The boilermaker profession includes anyone involved in making or maintaining high-pressure, steam-generating equipment. That includes skilled tradespeople working in boiler manufacturing factories, facilities that operate boilers for heat and power as well as maintenance people routinely working around any boiler. It can also be pipefitters and high-pressure welders. Everyone employed in the boilermaker industry when asbestos was used falls into a high-risk group for developing asbestos exposure health problems.
Boiler making is a high skill. It’s a career requiring years of experience to develop proficiency. These ticketed tradespeople work in two distinct groups. Each has their specialties and occupational hazards.
Boiler producers are employed in factories that manufacture boiler tanks and assemblies. For years, asbestos products were the primary insulators used in boiler manufacturing. Everyone in the boiler assembly area handled asbestos material. They were constantly exposed to an environment containing airborne asbestos particles.
Boiler operators work in specific facilities using boilers for steam generation. That can be for energy to drive propulsion equipment, generate electricity and to heat buildings or vessels. Installation, operation and maintenance boilermakers spent their entire careers working on boilers and steam-transferring equipment lined and wrapped with asbestos products. Often, their workplace was enclosed and poorly ventilated. It was the perfect environment for harboring dangerous asbestos fibers.
Asbestos Products Used in Boilermaking
All steam generating equipment uses a boiler or hot water tank as their central energy-generation component. Steam power became mainstream in the mid-1800s. It was used to propel ships, train locomotives, electrical generators and all forms of central heating systems. Fuel sources varied from wood, coal, oil and gas but one thing was common—all boilers produced huge heat volumes that needed insulating and fireproofing.
Asbestos was considered the perfect fire resistance and insulation material. Asbestos does not burn nor transfer heat. From the 1920s to 1980s, asbestos was the main fire and heat protection material used in boilermaking.
These boiler applications used materials containing asbestos:
- Liners on boiler tank interiors
- Outer wraps on boiler tanks
- Floor, ceiling and wall protection in boiler rooms
- Gaskets in joints, seams and access openings
- Insulative pipe wraps on delivery systems
- Adhesives in pipe connections
- Additives to bearings and rollers
- Cement for base pads, supports and acoustic control
Boilermakers and Asbestos Exposure
No profession was more exposed to asbestos than boilermakers. Their entire workspace was an asbestos den. Everything in their complete surroundings used asbestos for heat control. Even boilermakers’ tools and clothing contained asbestos. Back then, asbestos was supposed to be their personal protective equipment.
It’s fair to say when asbestos is properly installed and completely contained, it’s somewhat stable and harmless. But that wasn’t the case in early boiler rooms or on old boiler manufacturing assembly lines. Asbestos-treated parts were continually moving. Workers were constantly exposed to airborne asbestos particles no matter what they were doing.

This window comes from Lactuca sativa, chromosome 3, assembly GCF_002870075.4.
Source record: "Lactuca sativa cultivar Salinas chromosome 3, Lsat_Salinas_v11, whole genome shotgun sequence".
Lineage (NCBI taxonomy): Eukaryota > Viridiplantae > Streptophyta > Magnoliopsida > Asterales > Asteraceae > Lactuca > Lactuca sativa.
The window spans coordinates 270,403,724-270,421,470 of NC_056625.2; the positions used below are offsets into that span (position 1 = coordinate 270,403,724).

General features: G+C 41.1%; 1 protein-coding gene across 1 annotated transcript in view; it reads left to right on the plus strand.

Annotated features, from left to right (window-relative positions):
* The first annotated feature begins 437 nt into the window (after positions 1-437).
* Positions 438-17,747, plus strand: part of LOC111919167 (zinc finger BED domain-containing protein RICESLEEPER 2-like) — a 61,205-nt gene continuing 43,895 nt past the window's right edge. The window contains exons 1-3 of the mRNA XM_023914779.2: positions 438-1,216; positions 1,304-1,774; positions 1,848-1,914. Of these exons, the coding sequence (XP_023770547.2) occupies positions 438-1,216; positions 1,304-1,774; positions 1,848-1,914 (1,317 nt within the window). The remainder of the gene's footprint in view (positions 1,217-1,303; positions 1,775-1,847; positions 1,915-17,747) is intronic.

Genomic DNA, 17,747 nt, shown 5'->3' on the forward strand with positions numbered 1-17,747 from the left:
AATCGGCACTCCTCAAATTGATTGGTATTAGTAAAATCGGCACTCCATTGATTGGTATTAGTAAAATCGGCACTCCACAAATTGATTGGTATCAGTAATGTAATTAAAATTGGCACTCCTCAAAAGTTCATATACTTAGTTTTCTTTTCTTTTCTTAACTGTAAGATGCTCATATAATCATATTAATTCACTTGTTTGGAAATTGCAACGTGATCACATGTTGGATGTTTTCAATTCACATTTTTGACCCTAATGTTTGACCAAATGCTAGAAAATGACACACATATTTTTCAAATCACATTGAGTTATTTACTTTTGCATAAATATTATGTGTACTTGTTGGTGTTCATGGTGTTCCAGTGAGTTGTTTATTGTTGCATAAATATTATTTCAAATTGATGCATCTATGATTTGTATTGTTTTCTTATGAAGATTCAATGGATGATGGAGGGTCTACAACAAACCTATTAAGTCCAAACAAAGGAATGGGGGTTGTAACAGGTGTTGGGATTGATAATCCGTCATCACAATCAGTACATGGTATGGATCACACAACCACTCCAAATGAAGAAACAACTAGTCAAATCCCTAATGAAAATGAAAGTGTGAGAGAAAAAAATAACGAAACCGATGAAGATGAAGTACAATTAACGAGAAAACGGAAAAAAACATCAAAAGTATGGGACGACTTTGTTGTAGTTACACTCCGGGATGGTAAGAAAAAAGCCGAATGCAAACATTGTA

Asbestos particles become airborne when the parent product is disturbed. Asbestos products are malleable meaning they’re easily twisted or bent. When asbestos is disturbed by installation, maintenance or removal, it becomes friable. That’s the asbestos industry term for easily crumbling and turning to dust. Microscopic and invisible asbestos dust was inhaled by every boilermaker who ever contacted asbestos products.
Even though boilermakers, in general, were among the highest risk groups for asbestos exposure, shipboard boilermakers were at the head of their class. Ships have used steam boilers for several hundred years. Central to every ship was its boiler room that was tight and poorly ventilation. Trained boilermakers and tenders spent their entire day in that dangerous place. For decades, ship boiler and engine rooms were full of asbestos.
There’s strong evidence suggesting the American government put its sailors at a calculated asbestos exposure risk during World War II. After the Pearl Harbor attack, the Roosevelt Administration ramped up warship production. Back then, asbestos use in ship boiler rooms was at its peak. According to a March 1941 government memo, asbestos dangers were well known, but the administration concealed the information fearing ship workers would refuse to work in an asbestos-filled space. They put the war effort ahead of worker safety.
Boilermaker Health Risks
Any person employed in the boilermaking profession before asbestos was banned is at high-risk for health problems. Prolonged exposure to airborne asbestos fibers is the sole cause of asbestos exposure leading to mesothelioma, which is a deadly form of cancer. If you’re in this high-risk group, you are in serious danger of respiratory illness. Even if you’re not, you may know someone who is.
Compensation for Mesothelioma Victims
If you have mesothelioma or any illness related to asbestos exposure, you may be eligible for financial compensation. That applies to any worker, including boilermakers. Monetary settlements are available to cover medical expenses and disability costs. Lawsuits may result in payments for personal injury as well as to relatives for wrongful death claims.